When a product or device causes injury, a court will ask the same sort of questions you would: How did the injury happen? Was there something wrong with the product? Who is at fault for the incident that caused harm? Although these questions seem simple, the answers can be complex. Product defects are generally put into three categories: design defects, manufacturing defects and marketing defects. In a manufacturing defect case, the plaintiff bears the burden of proving that the product in question had a fault or defect. One useful tool for establishing that a device is defective is the use of non-destructive imaging.
When looking to determine the origin of product failures, X-ray and Computed Tomography (CT) scanning allows for analysis of a product’s internal workings without having to alter or open up the object itself. This non-destructive method is crucial to maintaining a product’s structural integrity. CT scanning produces three-dimensional images by rotating the product or device 360 degrees and capturing detailed information at specific intervals. CT scanning provides dimensional analysis by making it possible to slice through parts in any direction in order to assess their internal structures. This can be done without destroying or altering the device, thereby preserving the integrity of the most important evidence – the defective device itself.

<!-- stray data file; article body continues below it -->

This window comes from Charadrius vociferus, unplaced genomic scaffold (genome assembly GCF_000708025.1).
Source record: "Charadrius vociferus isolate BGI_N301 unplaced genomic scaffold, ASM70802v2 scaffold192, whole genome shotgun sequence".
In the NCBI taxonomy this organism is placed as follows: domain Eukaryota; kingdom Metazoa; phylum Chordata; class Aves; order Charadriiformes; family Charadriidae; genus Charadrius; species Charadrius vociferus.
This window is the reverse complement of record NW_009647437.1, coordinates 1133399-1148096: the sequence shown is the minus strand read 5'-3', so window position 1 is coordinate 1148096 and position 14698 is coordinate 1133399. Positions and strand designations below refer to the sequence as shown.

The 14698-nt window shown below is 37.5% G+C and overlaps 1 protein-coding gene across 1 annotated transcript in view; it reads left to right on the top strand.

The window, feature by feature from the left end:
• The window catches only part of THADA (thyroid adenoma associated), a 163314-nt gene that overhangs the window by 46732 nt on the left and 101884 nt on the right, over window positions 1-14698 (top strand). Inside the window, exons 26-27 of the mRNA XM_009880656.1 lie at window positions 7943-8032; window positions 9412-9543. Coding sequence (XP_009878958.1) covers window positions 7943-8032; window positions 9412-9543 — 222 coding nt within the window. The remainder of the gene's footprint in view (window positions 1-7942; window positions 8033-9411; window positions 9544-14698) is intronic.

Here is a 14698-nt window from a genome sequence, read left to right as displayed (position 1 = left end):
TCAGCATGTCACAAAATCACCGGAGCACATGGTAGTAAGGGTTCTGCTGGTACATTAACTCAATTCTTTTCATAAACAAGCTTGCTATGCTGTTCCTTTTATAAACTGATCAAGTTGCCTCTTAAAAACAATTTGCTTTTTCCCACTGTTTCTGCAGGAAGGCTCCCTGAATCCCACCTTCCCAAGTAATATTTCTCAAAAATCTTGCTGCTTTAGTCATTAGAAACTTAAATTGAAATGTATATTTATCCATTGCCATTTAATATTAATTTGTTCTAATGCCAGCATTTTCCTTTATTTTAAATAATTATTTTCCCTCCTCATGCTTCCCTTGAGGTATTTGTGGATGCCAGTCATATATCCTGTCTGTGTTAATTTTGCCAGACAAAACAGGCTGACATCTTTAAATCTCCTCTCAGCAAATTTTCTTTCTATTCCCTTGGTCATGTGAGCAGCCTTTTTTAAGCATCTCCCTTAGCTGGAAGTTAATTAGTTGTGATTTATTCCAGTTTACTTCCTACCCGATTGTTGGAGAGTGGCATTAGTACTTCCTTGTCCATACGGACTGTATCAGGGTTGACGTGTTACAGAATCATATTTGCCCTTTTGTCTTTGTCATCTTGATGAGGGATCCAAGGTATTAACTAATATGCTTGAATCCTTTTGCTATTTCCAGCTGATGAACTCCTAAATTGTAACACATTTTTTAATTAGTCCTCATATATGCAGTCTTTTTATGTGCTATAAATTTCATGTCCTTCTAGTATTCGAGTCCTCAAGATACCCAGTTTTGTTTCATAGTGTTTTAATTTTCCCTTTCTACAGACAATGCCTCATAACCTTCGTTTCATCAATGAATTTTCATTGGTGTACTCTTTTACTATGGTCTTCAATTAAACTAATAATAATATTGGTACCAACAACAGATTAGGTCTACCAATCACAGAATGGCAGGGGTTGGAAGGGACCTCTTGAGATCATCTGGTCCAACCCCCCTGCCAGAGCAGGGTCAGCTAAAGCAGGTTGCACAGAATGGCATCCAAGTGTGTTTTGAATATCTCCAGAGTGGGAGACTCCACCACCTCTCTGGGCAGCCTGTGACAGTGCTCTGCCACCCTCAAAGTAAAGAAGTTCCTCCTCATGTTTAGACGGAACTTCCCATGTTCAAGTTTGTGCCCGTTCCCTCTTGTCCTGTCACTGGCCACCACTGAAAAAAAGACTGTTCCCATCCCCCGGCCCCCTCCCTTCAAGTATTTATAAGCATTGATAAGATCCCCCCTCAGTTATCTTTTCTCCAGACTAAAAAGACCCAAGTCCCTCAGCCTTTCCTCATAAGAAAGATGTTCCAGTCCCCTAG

Applications for Imaging include the following:
- Density Analysis
- Failure Analysis
- Assembly Verification
- Product Quality Compliance
- Internal and External Measurements
- Reverse Engineering
The law holds manufacturers, sellers and distributors responsible for products that pose a danger to users or consumers as a result of design and/or manufacturing defects. If a product has injured you, you may be able to recover for your injuries under products liability or negligence law. At the law office of Jinks, Crow & Dickson, P.C., our attorneys have experience in handling products liability and negligence cases can analyze the facts surrounding your injury and determine whether the product that injured you was defectively designed, defectively manufactured or both.